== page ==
If you write a put on a stock and keep enough cash in your account to cover your maximum risk, you create a position known a “cash-covered put write.” There is no margin requirement on the cash-covered put and the position’s gain and loss profile is almost identical to the corresponding covered call (same stock, strike, and expiration). In this week’s report, using put and call examples from Bio-Rad Labs (BIO), we show you how these two strategies are basically equivalent. We also discuss when cash-covered puts might be preferable to covered calls.
Two Equivalent Positions
A covered call consists of the stock and a written call. A cash-covered put consists of a written put and cash in the account equal to the strike price value minus the premium received. With a covered call, you can never lose more than the original cost of the position (stock minus premium times the number of shares). With a cash-covered put, you can never lose more than the original amount of cash you post (strike minus premium times the number of shares). Neither position requires any margin.
Take a look at Figure 1 below. Here we compare the outcomes of (1) a covered call - buying 100 shares of Bio-Rad Labs common stock at $102.19 and writing one June 2010 $100 call at $6.00 (total cost $96.19 per share or $9,619 on one covered call) and (2) a cash-covered put - writing one June 2010 $100 put at $3.70 (again with the stock at $102.19). If the put is fully covered by the difference between the strike price amount and the premium (in this case $96.30 per share or $9,630 on one put), the outcomes of the two strategies are the same. With the covered call, if stock ends up at $100 or above, gains and losses on the tangible value of short call and the stock will offset each other and the investor will keep the original time premium plus any dividend (assuming that the call had not been exercised before expiration).
With the cash-covered put write, as long as the stock ends up above the $100 strike price, investors get to keep the entire put premium of $3.70 or $370 on the transaction. In addition, investors collect interest on the cash used to cover the position. In our example, this works out to be $11 for the 87 days from the 3/24/2010 trade date to the 6/19/2010 expiration.
Doing the Math
In Figure 2, we compare how you calculate the annualized return, the breakeven percentage and the maximum profit on a covered call and a cash-covered put. Notice that the cash-covered put can require a larger outlay of funds, but this difference is made up by the interest earned on these funds. Notice also that with the covered call, we often need to add dividends to the return, breakeven and maximum profit calculations, while with the cash-covered put, we have to add the interest income to these same calculations. We are making these calculations available in a template, CCPut.Xls, which is available on request at email@example.com.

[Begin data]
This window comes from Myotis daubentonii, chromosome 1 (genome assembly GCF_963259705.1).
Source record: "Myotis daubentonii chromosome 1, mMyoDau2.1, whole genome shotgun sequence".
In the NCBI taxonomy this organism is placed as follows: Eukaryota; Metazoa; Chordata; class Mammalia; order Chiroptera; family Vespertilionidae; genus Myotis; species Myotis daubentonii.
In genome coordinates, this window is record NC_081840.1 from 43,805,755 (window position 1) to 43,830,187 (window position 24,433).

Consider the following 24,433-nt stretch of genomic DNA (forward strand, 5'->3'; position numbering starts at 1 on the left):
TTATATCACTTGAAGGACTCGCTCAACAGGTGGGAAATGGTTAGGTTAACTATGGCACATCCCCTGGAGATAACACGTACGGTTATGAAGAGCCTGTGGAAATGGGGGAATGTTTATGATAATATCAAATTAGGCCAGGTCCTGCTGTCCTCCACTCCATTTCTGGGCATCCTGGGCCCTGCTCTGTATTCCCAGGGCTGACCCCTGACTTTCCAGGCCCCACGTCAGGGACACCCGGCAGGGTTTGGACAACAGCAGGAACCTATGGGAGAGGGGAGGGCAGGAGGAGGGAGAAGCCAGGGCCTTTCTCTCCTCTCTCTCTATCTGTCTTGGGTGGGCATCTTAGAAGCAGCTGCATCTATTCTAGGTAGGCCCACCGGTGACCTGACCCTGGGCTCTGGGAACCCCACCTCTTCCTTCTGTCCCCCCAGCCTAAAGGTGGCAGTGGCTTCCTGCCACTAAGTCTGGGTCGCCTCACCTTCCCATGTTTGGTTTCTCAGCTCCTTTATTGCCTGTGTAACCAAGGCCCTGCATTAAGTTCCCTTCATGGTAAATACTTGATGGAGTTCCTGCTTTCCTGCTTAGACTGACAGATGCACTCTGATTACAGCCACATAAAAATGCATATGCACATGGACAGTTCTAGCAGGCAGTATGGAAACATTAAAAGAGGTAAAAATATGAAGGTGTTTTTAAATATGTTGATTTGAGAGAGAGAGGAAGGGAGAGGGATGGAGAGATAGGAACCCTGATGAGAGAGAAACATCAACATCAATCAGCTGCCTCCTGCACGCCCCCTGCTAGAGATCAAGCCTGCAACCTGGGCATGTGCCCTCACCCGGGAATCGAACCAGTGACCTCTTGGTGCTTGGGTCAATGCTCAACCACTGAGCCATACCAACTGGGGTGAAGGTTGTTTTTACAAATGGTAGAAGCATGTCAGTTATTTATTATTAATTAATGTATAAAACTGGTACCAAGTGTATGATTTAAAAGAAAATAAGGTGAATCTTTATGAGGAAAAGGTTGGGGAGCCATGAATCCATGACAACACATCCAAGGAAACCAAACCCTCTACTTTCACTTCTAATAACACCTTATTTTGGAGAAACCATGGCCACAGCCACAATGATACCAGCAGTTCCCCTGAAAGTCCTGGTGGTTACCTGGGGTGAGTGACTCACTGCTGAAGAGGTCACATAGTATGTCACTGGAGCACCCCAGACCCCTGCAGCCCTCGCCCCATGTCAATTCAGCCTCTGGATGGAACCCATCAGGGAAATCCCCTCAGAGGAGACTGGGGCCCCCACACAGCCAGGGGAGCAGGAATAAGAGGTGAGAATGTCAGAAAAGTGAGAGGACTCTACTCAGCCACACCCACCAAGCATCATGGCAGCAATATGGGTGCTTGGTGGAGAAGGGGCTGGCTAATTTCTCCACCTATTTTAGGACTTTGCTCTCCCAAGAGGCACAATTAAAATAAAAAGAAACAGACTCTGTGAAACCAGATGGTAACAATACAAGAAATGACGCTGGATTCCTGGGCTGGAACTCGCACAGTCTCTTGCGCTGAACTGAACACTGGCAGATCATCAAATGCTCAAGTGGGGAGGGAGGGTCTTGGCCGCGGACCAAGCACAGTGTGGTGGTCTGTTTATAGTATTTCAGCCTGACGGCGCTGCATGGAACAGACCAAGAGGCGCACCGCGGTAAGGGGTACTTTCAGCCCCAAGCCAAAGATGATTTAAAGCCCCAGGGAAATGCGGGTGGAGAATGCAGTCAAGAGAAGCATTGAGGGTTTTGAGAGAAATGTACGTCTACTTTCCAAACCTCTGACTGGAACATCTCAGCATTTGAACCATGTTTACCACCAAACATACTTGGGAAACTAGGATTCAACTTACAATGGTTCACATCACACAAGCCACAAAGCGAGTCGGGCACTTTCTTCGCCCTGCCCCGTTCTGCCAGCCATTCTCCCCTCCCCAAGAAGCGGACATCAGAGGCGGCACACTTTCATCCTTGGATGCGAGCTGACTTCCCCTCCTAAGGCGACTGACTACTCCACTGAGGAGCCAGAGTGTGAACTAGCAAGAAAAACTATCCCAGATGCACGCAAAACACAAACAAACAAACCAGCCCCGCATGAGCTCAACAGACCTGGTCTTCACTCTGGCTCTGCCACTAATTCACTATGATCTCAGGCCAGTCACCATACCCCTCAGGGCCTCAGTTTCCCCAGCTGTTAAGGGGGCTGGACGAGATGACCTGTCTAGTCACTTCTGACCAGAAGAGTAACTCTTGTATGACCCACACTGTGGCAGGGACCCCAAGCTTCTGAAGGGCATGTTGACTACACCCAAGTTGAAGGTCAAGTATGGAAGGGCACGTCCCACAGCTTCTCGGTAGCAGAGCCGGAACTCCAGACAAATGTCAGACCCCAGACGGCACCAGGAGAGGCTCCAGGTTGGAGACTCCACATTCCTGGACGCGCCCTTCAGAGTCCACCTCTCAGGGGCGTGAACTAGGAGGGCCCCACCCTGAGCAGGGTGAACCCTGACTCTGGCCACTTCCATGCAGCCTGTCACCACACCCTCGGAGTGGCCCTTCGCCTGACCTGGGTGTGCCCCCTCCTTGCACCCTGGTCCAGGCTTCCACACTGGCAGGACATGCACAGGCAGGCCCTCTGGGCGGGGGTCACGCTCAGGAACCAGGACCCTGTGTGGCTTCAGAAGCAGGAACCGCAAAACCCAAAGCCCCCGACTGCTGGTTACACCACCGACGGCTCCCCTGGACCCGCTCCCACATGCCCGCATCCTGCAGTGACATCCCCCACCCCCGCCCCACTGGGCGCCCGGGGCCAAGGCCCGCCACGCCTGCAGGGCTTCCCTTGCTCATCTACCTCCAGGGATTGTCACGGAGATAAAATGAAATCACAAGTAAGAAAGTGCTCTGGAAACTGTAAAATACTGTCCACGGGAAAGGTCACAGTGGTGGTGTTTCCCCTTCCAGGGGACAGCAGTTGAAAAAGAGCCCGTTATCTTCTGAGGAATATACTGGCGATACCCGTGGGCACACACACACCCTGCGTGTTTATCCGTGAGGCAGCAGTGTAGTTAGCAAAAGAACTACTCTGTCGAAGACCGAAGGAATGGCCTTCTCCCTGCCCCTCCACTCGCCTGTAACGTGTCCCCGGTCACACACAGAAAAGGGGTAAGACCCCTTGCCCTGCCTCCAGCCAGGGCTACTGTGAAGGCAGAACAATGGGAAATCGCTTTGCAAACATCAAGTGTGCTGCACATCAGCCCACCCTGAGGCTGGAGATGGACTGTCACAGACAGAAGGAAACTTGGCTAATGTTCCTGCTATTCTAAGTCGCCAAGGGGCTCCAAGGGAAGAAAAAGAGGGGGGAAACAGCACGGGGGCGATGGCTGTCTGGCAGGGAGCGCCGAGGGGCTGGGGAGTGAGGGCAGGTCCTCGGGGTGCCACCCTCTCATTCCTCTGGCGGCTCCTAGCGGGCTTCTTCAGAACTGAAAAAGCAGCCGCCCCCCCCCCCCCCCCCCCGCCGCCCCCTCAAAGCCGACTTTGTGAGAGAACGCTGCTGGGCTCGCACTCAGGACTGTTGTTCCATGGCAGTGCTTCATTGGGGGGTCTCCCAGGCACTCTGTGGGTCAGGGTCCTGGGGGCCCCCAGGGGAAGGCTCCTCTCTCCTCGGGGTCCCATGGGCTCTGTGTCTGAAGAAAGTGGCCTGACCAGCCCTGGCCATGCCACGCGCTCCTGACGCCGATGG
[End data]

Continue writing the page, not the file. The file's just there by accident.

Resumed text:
Which Strategy is Best?
Looking again at our Figure 1 and Figure 2 examples, notice that the cash-covered put and the covered call offer basically the same rewards and risk. This is not always the case, however. Sometimes one strategy will offer better returns and breakeven percentages than the other.
In our example, one might say that the cash-covered put is preferable. Why? Because if the stock ends up above the $100 strike price, the cash-covered put requires no close-out transaction – and no further commissions. The covered call, by way of contrast, will require that investors either buy back the call and sell the stock or allow the stock be called away. (All these transactions entail commissions.)
In addition, with the covered call, you have to worry about the possibility that the in-the-money call will be exercised before expiration. Usually, this only happens when the stock has an ex-dividend date shortly before expiration. The ex-dividend date is the day on which the company identifies the owner of the stock. Thus, the holder of a long call that is in-the-money might want to exercise the call (i.e. buy the stock) before expiration.
Simple rules of thumb are: If the stock is above the strike price, then it makes more sense to write the cash-covered put. If the stock is below the strike price, then the covered call makes more sense.
Cash-Covered Puts in Our Service
With all the options in our service, we show the per-annum returns, the downside protection and the maximum profit potential for either the call or the put, depending on which it is. These numbers are displayed in Options by Stock Ticker, in My Portfolio and in our detailed Options Profile. You can also use these numbers as search criteria in our Options Screener, finding those cash-covered puts or covered calls that best suit your needs.